You really can change your life before it’s too late…
What is your greatest fear? For many people, it’s death…and the possibility of physical suffering as the body shuts down. But along with that, there often is a deep emotional fear of ending our lives with regrets.
Most of us have an idea of what it means to live a fulfilled life, but oftentimes people don’t even realize until they’re approaching their final days what exactly their regrets might be.
Psychologist Neil A. Fiore, PhD, has come close to dying twice—while fighting in the Vietnam War and from having “terminal” cancer. As a result, he decided to alter the course of his own life and now motivates people to make significant changes in their lives. Here’s Dr. Fiore’s advice on how to make changes (no matter what your age) so that you won’t be left wishing you’d lived your life differently…*
REGRET #1: I wish I hadn’t worked so hard. If you find yourself consistently overworking, you may be a perfectionist trying to avoid criticism by working harder and longer than you need to.
To avoid this regret: You’ve probably heard that you should break up projects into smaller segments rather than trying to do everything at once. Most people think this approach simply gives you more control over what to do when, but it also helps you avoid getting bogged down in perfectionism…and prevents you from getting overwhelmed by trying to finish projects in one shot. Instead of saying, I must finish all this work perfectly, say, I choose to begin this project by working on an outline or making some calls for 15 or 30 minutes. It doesn’t have to be perfect!
If you tend to work too much, you probably don’t make much time for fun. Solution: Schedule fun. Earmarking time specifically for fun allows you to avoid any guilt during your time off.
REGRET #2: I wish I’d had the courage to live a life true to myself, not the life others expected of me. Being your own person—whether it’s in your personal relationships or your professional life—takes courage. You must be willing to deviate from society’s expectations…and to overcome fear of criticism.
To avoid this regret: Pay attention when your actions aren’t in sync with your true beliefs.
Helpful: Recognize when you act in a habitual—but false—way by saying to yourself, I’m reacting this way out of fear. But I am now strong enough that I can choose to stand up for my true beliefs. Then make a conscious decision to act in a way that supports your true beliefs. Even if you’re not sure of what your true self is, you know when you’re acting falsely to fit in. When you start acting in new ways, others may try to pressure you to conform to their rules for your life, but resist.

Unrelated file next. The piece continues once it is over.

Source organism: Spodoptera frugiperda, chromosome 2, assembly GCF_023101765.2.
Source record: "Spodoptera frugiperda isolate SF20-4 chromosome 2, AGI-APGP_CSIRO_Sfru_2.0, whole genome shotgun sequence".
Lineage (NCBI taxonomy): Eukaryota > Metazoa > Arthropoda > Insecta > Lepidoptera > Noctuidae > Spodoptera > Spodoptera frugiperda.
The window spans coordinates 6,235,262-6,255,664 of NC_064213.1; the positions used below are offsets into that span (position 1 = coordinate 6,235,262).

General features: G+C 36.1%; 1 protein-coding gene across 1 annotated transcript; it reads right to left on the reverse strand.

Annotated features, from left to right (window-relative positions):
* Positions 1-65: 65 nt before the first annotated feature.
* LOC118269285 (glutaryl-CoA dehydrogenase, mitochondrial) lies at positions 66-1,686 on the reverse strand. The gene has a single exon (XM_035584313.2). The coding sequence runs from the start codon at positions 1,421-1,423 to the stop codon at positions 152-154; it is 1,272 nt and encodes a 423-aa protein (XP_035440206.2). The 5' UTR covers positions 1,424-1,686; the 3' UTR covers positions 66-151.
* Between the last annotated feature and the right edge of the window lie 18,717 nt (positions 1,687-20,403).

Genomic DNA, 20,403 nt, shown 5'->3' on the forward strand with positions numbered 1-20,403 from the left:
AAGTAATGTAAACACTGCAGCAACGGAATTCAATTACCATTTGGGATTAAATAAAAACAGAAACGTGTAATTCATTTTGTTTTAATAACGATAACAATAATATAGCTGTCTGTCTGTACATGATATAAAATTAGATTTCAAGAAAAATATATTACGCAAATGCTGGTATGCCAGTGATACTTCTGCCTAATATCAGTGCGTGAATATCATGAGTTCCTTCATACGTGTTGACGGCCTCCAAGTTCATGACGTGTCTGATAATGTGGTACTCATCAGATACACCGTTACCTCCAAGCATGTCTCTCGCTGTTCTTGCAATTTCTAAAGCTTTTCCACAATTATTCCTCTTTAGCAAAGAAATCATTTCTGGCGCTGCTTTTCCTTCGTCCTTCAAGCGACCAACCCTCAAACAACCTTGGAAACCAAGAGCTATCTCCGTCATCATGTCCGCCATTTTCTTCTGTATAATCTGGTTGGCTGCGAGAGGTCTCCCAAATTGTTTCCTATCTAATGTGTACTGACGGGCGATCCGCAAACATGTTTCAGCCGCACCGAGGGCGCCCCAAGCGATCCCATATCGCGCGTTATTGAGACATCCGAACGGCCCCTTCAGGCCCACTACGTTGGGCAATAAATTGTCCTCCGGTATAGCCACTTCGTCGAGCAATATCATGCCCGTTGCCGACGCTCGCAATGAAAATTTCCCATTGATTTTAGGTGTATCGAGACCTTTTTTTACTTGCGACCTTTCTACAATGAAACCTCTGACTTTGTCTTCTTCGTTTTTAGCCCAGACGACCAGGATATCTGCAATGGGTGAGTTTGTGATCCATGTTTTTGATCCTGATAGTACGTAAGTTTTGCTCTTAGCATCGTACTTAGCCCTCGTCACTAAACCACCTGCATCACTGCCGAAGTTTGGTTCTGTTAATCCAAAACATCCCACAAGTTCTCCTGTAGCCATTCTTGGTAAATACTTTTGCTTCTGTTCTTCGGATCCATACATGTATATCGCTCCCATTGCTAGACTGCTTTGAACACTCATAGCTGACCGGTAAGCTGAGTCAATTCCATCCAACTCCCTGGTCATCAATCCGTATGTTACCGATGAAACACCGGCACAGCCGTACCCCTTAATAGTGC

REGRET #3: I wish I had stayed in touch with friends and loved ones. All of us have friends or family members we’ve lost touch with.
To avoid this regret: Make a list of friends or relatives you’d like to reconnect with, then schedule specific times every week when you will call, text, e-mail or visit. Instead of saying, “I should call Amy,” put Amy on your calendar for, say, Wednesday at noon. After a few weeks, keeping in touch will be automatic because it’s so rewarding to have these warm, supportive connections.
REGRET #4: I wish I’d had the courage to express my feelings. It’s often scary to express our true emotions—so much so that we may feel that we don’t even know how.
To avoid this regret: Start by keeping an emotions journal where you can vent all your emotions privately and promptly.
If you decide to share your feelings with someone, write a “script” so you don’t have to hunt for words during the conversation. Example: You can start a difficult message with, “Our relationship is important to me, so I’m anxious about telling you something that upset me.” Don’t blame the other person. Rather, focus on your own feelings.
For people who have a difficult time saying “no,” a great trick is to start with “yes”…followed by a statement that expresses your true feelings. For example, “Yes, I would love to organize the fund-raiser… thank you for asking me, but unfortunately, I have other commitments right now.” The beauty is you never have to utter the word “no” but still get the benefit of not agreeing to something you don’t want to do.
REGRET #5: I wish I had let myself be happier. Bad things happen to everyone. Here’s a secret, though: You can learn to be compassionate toward yourself even when having difficult emotions such as depression. And you can enjoy yourself even when lonely. Remember that you are the one who chooses how you respond to tough situations.
Writing about one’s negative emotions has been shown to reduce stress hormones and lessen the intensity of negative feelings. You also can be active—dance or sing, for example—to help deal with negative emotions. Recognizing your strengths and joys can promote happiness as well.
Important: Be sure to consult your doctor if you have depression for a few weeks or longer. You may need therapy and/or medication.
If you’ve suffered emotional trauma, such as being brought up by an abusive parent, it helps to write about this as well. I also advise a burial ritual in which you bury a symbol of the trauma, such as a photo or letter, marking that day as the end of this issue in your life. When new thoughts of the trauma return, recall the burial ritual and say to yourself, This is over. I let go of it on this date. If negative emotions persist, consult a mental-health professional.
A word about mistakes: All people make mistakes. Errors don’t have to diminish your worth—they simply define you as human. If you have moments of feeling bad about a decision, give yourself no more than 10 to 30 seconds to feel regret, then focus on what you can do to fix the situation and move on.
*The regrets in this article first appeared in The Top Five Regrets of the Dying (Hay House) by Bronnie Ware.